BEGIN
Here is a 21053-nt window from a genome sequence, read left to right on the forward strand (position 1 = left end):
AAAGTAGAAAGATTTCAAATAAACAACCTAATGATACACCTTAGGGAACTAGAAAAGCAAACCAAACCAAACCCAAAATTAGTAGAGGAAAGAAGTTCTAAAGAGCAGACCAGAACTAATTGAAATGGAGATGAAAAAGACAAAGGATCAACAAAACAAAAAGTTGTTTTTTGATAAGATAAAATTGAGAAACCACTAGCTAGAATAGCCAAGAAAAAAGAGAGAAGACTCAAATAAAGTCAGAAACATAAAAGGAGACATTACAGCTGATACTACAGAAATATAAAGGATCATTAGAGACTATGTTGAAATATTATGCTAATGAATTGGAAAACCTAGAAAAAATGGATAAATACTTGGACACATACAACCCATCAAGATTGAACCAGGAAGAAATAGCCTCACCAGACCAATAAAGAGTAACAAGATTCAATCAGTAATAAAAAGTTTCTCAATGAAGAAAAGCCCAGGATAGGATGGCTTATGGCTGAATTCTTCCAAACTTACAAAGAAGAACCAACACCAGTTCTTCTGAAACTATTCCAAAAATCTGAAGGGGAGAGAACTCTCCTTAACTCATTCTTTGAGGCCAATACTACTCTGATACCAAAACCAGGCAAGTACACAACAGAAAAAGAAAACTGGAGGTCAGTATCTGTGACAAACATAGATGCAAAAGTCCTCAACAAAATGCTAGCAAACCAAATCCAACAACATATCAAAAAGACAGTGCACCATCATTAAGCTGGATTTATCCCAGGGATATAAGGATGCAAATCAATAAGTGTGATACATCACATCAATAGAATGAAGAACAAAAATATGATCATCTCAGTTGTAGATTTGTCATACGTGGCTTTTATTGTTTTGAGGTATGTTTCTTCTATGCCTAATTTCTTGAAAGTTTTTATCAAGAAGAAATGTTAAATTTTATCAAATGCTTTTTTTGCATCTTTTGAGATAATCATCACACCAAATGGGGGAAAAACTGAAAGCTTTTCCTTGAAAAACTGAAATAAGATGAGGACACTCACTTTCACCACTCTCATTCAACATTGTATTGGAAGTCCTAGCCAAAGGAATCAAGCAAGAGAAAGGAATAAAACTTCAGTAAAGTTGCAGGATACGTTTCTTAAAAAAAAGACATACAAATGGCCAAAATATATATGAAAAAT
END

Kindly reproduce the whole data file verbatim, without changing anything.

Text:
Here is a 21053-nt window from a genome sequence, read left to right on the forward strand (position 1 = left end):
AAAGTAGAAAGATTTCAAATAAACAACCTAATGATACACCTTAGGGAACTAGAAAAGCAAACCAAACCAAACCCAAAATTAGTAGAGGAAAGAAGTTCTAAAGAGCAGACCAGAACTAATTGAAATGGAGATGAAAAAGACAAAGGATCAACAAAACAAAAAGTTGTTTTTTGATAAGATAAAATTGAGAAACCACTAGCTAGAATAGCCAAGAAAAAAGAGAGAAGACTCAAATAAAGTCAGAAACATAAAAGGAGACATTACAGCTGATACTACAGAAATATAAAGGATCATTAGAGACTATGTTGAAATATTATGCTAATGAATTGGAAAACCTAGAAAAAATGGATAAATACTTGGACACATACAACCCATCAAGATTGAACCAGGAAGAAATAGCCTCACCAGACCAATAAAGAGTAACAAGATTCAATCAGTAATAAAAAGTTTCTCAATGAAGAAAAGCCCAGGATAGGATGGCTTATGGCTGAATTCTTCCAAACTTACAAAGAAGAACCAACACCAGTTCTTCTGAAACTATTCCAAAAATCTGAAGGGGAGAGAACTCTCCTTAACTCATTCTTTGAGGCCAATACTACTCTGATACCAAAACCAGGCAAGTACACAACAGAAAAAGAAAACTGGAGGTCAGTATCTGTGACAAACATAGATGCAAAAGTCCTCAACAAAATGCTAGCAAACCAAATCCAACAACATATCAAAAAGACAGTGCACCATCATTAAGCTGGATTTATCCCAGGGATATAAGGATGCAAATCAATAAGTGTGATACATCACATCAATAGAATGAAGAACAAAAATATGATCATCTCAGTTGTAGATTTGTCATACGTGGCTTTTATTGTTTTGAGGTATGTTTCTTCTATGCCTAATTTCTTGAAAGTTTTTATCAAGAAGAAATGTTAAATTTTATCAAATGCTTTTTTTGCATCTTTTGAGATAATCATCACACCAAATGGGGGAAAAACTGAAAGCTTTTCCTTGAAAAACTGAAATAAGATGAGGACACTCACTTTCACCACTCTCATTCAACATTGTATTGGAAGTCCTAGCCAAAGGAATCAAGCAAGAGAAAGGAATAAAACTTCAGTAAAGTTGCAGGATACGTTTCTTAAAAAAAAGACATACAAATGGCCAAAATATATATGAAAAAT